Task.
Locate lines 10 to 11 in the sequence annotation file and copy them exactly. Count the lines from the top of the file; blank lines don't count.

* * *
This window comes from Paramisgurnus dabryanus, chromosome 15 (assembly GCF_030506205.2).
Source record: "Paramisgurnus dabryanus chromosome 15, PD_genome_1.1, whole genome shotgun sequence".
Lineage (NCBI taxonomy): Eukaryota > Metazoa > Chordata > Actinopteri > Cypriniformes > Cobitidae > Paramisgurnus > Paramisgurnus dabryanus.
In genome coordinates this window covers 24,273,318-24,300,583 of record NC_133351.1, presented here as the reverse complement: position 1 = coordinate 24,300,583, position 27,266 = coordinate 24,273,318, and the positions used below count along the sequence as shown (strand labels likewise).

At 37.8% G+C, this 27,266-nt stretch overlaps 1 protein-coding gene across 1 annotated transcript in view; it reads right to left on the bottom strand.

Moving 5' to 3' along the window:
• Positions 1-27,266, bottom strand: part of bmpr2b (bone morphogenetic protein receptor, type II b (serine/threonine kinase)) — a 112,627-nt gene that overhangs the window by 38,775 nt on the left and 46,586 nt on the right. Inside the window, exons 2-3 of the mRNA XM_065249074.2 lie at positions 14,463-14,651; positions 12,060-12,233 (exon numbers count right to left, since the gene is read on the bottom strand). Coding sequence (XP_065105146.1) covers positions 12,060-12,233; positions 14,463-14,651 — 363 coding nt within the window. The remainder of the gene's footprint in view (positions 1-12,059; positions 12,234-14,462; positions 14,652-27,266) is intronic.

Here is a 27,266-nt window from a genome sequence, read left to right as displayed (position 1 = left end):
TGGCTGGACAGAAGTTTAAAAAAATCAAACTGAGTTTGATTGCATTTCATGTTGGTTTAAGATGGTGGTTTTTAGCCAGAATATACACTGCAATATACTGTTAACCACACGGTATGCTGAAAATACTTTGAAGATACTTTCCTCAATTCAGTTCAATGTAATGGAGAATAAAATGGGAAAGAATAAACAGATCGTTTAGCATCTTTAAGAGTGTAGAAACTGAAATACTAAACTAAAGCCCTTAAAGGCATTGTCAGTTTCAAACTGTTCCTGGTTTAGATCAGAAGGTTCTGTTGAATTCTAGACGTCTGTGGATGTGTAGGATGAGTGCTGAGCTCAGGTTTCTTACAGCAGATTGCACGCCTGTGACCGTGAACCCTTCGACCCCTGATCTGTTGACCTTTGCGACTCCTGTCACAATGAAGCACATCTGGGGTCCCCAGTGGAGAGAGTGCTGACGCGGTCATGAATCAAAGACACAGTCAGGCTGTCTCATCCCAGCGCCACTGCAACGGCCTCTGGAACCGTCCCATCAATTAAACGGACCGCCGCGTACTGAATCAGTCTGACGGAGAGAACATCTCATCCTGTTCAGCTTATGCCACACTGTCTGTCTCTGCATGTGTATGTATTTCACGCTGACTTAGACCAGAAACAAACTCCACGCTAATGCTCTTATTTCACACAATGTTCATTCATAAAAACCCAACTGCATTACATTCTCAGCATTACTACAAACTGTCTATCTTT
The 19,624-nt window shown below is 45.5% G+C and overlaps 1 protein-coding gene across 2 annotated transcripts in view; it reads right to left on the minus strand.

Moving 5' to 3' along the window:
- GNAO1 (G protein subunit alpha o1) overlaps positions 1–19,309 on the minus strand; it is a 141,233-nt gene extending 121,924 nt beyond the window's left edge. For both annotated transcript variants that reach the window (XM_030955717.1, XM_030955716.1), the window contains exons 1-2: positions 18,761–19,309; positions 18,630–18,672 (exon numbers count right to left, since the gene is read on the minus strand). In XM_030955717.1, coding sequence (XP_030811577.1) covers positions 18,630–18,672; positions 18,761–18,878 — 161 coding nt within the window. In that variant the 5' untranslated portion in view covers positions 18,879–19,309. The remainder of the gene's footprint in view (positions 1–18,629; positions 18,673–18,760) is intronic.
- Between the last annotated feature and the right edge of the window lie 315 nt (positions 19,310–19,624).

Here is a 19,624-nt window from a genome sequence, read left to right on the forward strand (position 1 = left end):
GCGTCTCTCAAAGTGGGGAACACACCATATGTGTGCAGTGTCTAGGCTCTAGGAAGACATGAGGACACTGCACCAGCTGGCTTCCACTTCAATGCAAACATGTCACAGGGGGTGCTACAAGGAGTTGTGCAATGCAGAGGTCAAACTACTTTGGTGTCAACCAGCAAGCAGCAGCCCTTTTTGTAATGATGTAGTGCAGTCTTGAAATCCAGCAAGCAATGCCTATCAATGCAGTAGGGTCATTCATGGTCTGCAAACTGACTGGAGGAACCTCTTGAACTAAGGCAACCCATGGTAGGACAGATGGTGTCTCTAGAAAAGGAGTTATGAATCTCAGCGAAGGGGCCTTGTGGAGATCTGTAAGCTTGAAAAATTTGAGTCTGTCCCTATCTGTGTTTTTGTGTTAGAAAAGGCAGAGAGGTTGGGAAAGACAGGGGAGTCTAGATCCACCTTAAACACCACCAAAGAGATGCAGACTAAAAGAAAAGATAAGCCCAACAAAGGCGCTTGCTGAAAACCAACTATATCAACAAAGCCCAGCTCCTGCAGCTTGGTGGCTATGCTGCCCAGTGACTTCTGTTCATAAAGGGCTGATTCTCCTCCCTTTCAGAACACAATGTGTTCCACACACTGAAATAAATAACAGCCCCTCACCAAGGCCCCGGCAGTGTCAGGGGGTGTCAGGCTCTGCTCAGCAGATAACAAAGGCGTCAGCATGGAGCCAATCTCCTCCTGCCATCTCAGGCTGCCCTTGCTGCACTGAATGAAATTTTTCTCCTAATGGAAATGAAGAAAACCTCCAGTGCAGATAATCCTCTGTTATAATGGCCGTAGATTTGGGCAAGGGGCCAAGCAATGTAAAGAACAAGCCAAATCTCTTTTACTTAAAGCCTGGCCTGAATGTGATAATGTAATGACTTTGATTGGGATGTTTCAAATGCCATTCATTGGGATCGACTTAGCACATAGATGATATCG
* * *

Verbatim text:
The 19,624-nt window shown below is 45.5% G+C and overlaps 1 protein-coding gene across 2 annotated transcripts in view; it reads right to left on the minus strand.

Moving 5' to 3' along the window: